Jewish Groups Demand a Just Farm Bill
Why is the Jewish community speaking up about the Farm Bill?
The Jewish Working Group for a Just Farm Bill, a coalition of 12 Jewish organizations including the URJ, took on this question Wednesday at two policy briefings on Capitol Hill. The briefings marked the public launch of the Working Group’s Jewish Platform for a Just Farm Bill, which lays out priorities for a reauthorized Farm Bill that helps reduce hunger and poverty in America and encourages sustainable stewardship of the land. The RAC’s Legislative Director Barbara Weinstein moderated the back-to-back panels, on which Josh Protas of the Jewish Council of Public Affairs (JCPA), Mia Hubbard of MAZON: A Jewish Response to Hunger, and Timi Gerson of American Jewish World Service (AJWS), shared their priorities for the upcoming 2012 Farm Bill.
The Farm Bill, an omnibus piece of legislation reauthorized approximately every five years, broadly impacts how food is grown and distributed domestically and around the world. The policies laid out in the bill impact agricultural production and federal food assistance programs, and past reauthorizations have strengthened conservation practices that protect the land, air and water from harmful pollution or abuse. Because of the significant impact that U.S. agriculture policy has on the global food system, the Farm Bill also carries major implications for foreign food aid programs that help those living in poverty abroad.
Barbara began by framing the Farm Bill debate around issues of justice -- food justice, environmental justice, and human justice. In the Jewish tradition, she emphasized, there is no more urgent moral command than the demand to protect and uplift the poor and the weak, to reach out to the stranger in times of need. These values resonate with more than a century of Union for Reform Judaism resolutions on addressing food and hunger issues, beginning with the 1879 URJ Resolution Encouraging Agriculture Among Jews -- “which didn’t quite take off,” Barbara joked -- culminating with the 2011 URJ Resolution on Principles of Economic Justice in a Time of Fiscal Crisis, calling on the U.S. government to preserve vital social safety net programs, such as the Supplemental Nutrition Assistance Program (SNAP, formerly known as Food Stamps).
Perhaps most significant for this Farm Bill reauthorization will be the funding for domestic food assistance programs such as SNAP. JCPA’s Josh Protas emphasized that SNAP is a model of a “highly-effective [government] program that does exactly what it is supposed to do” – lift needy families out of poverty. Mia Hubbard of MAZON spoke of the Farm Bill’s impact on the broader social safety net, notably The Temporary Food Assistance Program (TEFAP) which does so much to help stock our food banks. In a completely unacceptable and irresponsible response to the current fiscal crisis, Josh noted, programs like SNAP and TEFAP have been abused as if they were “a federal ATM machine,” with lawmakers failing to acknowledge that for tens of millions of Americans, SNAP and TEFAP are the last resort to feeding themselves and their families. The 2012 Farm Bill must not cut vital funding for or take steps to restructure these vital programs.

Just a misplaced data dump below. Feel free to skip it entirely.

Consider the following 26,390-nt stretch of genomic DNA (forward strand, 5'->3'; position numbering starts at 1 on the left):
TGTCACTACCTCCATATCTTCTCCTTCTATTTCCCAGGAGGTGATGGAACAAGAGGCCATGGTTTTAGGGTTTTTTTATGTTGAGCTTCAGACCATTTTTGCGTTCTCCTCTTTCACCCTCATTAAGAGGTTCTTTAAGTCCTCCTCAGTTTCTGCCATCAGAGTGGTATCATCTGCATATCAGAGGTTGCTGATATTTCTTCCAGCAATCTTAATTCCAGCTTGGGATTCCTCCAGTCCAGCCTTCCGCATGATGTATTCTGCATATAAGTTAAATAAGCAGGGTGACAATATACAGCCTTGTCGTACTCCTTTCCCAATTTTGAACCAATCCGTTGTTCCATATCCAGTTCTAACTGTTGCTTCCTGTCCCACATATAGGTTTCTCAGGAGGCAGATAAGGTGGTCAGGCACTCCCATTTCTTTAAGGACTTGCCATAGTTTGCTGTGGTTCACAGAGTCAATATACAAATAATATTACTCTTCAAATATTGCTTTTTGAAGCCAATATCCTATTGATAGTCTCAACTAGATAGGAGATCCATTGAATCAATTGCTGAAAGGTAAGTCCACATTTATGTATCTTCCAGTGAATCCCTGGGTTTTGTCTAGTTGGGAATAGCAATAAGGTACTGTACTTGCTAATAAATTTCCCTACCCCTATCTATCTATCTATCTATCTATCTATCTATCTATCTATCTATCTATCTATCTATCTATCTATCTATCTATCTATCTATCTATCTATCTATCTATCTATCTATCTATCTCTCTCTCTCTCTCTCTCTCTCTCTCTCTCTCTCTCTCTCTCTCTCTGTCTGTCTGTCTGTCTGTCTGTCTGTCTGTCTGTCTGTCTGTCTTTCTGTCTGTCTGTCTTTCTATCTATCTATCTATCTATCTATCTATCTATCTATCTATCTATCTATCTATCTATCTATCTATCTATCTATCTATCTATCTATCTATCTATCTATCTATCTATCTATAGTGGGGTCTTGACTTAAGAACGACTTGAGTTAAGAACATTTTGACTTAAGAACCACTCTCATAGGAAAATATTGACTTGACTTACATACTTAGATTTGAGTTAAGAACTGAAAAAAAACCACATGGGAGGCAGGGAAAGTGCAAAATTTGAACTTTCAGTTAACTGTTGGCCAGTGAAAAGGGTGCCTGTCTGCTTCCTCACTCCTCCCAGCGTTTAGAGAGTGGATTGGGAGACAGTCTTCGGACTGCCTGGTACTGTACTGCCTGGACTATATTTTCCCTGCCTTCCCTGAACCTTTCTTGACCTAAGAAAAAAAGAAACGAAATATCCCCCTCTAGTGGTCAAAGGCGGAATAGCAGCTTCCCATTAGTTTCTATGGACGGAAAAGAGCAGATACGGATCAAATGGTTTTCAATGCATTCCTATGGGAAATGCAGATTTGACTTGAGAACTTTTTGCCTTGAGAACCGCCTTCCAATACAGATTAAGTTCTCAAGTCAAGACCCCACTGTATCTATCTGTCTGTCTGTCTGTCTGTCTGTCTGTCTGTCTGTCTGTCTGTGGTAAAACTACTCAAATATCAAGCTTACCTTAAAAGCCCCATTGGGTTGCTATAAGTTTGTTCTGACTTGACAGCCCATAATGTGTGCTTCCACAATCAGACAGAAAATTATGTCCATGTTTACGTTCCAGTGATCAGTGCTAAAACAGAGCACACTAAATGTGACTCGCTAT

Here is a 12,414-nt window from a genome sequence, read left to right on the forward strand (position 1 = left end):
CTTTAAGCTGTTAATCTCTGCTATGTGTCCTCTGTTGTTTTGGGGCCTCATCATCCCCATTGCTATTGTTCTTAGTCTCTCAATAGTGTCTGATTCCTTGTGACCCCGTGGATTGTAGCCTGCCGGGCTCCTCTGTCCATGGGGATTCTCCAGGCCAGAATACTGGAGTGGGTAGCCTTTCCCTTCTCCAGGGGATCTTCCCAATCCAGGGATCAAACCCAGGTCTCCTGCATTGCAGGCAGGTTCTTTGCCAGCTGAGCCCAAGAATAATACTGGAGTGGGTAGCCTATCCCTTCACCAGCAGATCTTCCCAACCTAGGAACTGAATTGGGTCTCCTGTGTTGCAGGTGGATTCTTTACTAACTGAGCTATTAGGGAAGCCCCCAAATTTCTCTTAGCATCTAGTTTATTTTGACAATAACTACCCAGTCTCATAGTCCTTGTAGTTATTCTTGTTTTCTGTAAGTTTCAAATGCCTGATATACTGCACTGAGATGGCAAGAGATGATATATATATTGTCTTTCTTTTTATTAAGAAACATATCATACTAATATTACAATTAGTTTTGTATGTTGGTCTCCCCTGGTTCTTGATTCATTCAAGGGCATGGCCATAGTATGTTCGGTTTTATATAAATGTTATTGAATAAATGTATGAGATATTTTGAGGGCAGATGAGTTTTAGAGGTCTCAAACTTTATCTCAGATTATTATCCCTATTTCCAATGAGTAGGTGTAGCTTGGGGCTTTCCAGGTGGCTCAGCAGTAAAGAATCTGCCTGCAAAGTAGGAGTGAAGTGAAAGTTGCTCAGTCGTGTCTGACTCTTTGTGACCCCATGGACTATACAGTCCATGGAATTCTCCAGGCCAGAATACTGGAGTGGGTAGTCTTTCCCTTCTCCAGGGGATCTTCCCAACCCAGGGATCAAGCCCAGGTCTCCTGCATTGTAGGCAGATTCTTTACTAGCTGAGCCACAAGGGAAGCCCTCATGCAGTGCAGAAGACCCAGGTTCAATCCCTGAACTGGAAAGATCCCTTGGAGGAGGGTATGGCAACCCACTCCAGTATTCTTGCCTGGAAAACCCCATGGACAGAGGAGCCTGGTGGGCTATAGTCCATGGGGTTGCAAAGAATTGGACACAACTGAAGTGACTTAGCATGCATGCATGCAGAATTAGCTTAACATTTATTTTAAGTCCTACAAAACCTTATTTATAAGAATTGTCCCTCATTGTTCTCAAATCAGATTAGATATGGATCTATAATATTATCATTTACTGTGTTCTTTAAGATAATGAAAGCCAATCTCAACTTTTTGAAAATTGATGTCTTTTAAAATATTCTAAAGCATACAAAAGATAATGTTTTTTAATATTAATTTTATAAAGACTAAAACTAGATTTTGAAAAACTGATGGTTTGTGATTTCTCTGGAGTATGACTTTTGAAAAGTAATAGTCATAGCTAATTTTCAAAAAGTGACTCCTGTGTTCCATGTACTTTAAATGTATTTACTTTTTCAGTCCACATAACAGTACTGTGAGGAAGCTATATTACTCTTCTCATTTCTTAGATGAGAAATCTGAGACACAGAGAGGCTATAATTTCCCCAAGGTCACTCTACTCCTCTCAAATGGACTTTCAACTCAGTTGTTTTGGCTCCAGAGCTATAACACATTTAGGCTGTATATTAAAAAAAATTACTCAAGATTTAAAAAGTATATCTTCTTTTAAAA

AJWS’s Timi Gerson shifted the conversation to focus on issues abroad and the ways in which the Farm Bill impacts foreign food aid policy. Noting the inefficiencies of growing wheat and other commodities domestically to then ship abroad, she emphasized the need to switch to the local and regional production models which support local economies. “Often times, it’s not that there is no food in these countries - it’s that the food is too expensive to buy,” she said. Switching to a food aid model which supports purchasing food in countries where that food is already available will prevent the jacked-up food prices that force so many into hunger today.
Although not discussed in detail at Wednesday’s Hill briefing, another vital aspect of the Farm Bill is conservation policy. With 40 percent of our nation’s land used for agriculture, the public investments in conservation programs authorized by the Farm Bill play an important role in mitigating environmental degradation and potential economic losses. In 2011 alone, American farmers suffered more crop losses than in any other year in recorded history, largely due to historic flooding, droughts, and other natural disasters. Cutting conservation programs, such as those that help control soil erosion and prevent water contamination, would only exacerbate the current losses faced by farmers and degrade the land, air, and water in our communities. Among the upcoming reforms in the 2012 Farm Bill, a requirement for farmers to adopt conservation practices in order to receive crop insurance could go a long way in ensuring our environment is protected and the long-term economic viability of our farms is strengthened.
As the debate over the 2012 Farm Bill starts to take off, thousands of Americans have already raised their voices. Over 15,000 people have signed the Jewish Petition for a Just Farm Bill, calling for legislation that prioritizes reducing hunger and poverty and encouraging sustainable stewardship. Click here to add your name to the petition and stand with the Jewish Working Group for a Just Farm Bill as we advocate for the 2012 Farm Bill to embody tzedek - or justice - for all.